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who had their faces painted. They were great warriors but were afraid to attack a bunch of white men if they were outnumbered.
In 1873 I again started up the trail with my old comrade, D. May. When we reached Red River Station two inspectors came up and looked over our herd and found two unbranded beeves. They told us we would have to pay $50 each for having cattle without a brand. There were thirteen herds belonging to a man named Butler. Mr. Butler instructed the boys to capture the two inspectors and put them in a wagon. They were taken into the Indian Territory, across Pond Creek, where they were turned loose, and they had to swim the creek to get back home. This was the last trouble we had with inspectors.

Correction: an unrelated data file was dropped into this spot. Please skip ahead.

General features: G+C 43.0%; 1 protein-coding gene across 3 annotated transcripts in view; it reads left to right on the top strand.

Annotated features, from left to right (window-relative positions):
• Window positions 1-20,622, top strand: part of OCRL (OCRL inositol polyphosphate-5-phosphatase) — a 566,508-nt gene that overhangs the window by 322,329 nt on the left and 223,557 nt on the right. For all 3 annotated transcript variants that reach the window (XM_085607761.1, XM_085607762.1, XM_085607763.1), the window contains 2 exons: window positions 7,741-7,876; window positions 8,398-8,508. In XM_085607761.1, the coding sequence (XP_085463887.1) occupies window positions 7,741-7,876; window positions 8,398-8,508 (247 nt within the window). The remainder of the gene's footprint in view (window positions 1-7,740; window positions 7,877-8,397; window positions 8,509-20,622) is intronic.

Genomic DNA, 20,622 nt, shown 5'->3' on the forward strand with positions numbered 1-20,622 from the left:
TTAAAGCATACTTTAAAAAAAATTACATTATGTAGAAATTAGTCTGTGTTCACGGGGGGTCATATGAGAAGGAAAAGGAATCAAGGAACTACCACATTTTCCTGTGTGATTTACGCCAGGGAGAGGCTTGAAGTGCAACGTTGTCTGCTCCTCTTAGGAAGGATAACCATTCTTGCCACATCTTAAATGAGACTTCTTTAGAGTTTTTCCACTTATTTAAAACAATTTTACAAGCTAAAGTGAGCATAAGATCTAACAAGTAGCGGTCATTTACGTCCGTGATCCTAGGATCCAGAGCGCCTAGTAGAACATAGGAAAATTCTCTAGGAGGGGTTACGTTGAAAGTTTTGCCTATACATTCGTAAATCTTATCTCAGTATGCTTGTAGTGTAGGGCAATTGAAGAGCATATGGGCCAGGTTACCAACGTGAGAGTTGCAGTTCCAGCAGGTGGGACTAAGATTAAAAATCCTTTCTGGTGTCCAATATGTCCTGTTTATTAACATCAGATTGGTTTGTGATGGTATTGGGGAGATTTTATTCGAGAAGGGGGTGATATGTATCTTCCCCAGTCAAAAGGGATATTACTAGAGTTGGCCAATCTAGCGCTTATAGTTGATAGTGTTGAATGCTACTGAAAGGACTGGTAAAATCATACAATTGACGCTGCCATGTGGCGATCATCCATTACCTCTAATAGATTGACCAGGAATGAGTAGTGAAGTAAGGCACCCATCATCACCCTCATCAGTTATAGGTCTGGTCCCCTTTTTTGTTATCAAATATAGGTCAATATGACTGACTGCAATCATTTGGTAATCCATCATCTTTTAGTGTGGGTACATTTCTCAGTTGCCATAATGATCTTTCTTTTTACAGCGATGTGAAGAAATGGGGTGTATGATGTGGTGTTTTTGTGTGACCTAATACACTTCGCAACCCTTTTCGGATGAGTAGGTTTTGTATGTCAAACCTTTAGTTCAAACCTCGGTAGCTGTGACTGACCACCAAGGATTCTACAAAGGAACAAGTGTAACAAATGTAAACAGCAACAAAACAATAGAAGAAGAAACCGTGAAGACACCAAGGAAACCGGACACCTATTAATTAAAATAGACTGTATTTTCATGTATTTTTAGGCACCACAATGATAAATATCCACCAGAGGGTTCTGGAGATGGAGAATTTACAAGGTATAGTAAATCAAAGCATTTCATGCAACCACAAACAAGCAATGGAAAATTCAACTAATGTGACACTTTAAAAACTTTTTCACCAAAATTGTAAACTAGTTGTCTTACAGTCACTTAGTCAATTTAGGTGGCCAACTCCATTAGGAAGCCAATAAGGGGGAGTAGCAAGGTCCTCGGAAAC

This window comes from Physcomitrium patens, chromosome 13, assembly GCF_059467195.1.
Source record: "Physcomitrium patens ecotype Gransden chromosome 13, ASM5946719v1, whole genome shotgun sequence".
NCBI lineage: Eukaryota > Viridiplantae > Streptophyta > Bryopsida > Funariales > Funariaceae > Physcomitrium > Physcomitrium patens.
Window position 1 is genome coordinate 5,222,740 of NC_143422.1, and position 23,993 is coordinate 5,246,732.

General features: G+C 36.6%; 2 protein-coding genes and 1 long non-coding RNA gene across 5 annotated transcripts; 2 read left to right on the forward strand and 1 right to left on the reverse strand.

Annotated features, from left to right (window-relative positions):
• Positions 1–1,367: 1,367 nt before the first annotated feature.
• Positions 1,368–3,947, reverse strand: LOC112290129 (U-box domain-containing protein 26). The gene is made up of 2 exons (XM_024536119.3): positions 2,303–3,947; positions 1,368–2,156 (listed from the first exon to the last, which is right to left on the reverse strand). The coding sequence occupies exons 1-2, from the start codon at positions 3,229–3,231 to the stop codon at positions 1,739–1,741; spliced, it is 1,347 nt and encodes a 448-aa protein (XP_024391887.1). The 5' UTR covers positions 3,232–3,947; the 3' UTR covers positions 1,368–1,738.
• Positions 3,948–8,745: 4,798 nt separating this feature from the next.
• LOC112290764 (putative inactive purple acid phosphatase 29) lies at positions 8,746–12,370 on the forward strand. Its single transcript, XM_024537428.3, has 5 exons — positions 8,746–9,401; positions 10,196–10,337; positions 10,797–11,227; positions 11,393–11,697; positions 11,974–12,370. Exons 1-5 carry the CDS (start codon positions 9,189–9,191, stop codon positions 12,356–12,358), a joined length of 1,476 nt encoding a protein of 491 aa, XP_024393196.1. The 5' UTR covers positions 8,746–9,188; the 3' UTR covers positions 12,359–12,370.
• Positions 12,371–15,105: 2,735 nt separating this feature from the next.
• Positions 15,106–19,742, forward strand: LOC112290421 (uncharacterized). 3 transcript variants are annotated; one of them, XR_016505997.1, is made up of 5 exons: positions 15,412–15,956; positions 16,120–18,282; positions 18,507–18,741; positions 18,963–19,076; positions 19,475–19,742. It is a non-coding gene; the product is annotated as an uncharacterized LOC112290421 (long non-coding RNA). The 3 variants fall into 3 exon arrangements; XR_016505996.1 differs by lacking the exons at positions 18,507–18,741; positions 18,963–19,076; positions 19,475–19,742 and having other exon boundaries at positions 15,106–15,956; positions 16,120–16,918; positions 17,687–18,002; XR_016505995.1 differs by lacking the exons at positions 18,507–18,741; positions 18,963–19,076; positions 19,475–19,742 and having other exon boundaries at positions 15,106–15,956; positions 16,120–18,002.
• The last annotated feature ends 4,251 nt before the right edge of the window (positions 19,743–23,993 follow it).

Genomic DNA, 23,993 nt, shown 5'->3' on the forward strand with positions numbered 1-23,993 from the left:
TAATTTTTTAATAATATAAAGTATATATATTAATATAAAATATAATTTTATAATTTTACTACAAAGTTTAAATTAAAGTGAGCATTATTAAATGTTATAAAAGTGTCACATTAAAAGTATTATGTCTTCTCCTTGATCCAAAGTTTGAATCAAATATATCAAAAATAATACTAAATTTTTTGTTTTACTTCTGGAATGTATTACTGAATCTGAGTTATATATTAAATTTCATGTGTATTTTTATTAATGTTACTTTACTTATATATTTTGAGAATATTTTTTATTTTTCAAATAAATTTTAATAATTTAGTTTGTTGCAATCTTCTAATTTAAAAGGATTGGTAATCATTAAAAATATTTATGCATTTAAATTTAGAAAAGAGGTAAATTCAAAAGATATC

In 1874 with John May and Joel Bennett, I made one of my hardest and most eventful trips. We left Bovine in February with 3,000 head of cattle and had a splendid drive, with a few mishaps, until we reached Rush Creek. From here we proceeded to Hell Roaring Creek, about fifteen miles north, with a blizzard raging. That night was the coldest I ever experienced. Snow, sleet and ice were one and a half feet deep, and our stock suffered. Our loss was not as heavy as some of our neighbors, under Sol West, whose horses froze under their riders. West, Boyce McCrab and Al Fields lost many of their horses. We went on to Ellsworth, and from' there to Norfolk, Nebraska, on the Missouri River. Millett & Mayberry were to receive the beeves here, but made us an offer of $1,000 extra if we would deliver them across the Missouri river to Yankton in Dakota. We would not take the risk of the loss of the cattle as we knew a blizzard might overtake us while the 3,000 beeves were being crossed over. However, we swam them across 75 at a time, the boys using three canoes and kept fighting them in the face with water to keep them from angling across. It was there I first saw a steamboat. It was the Mary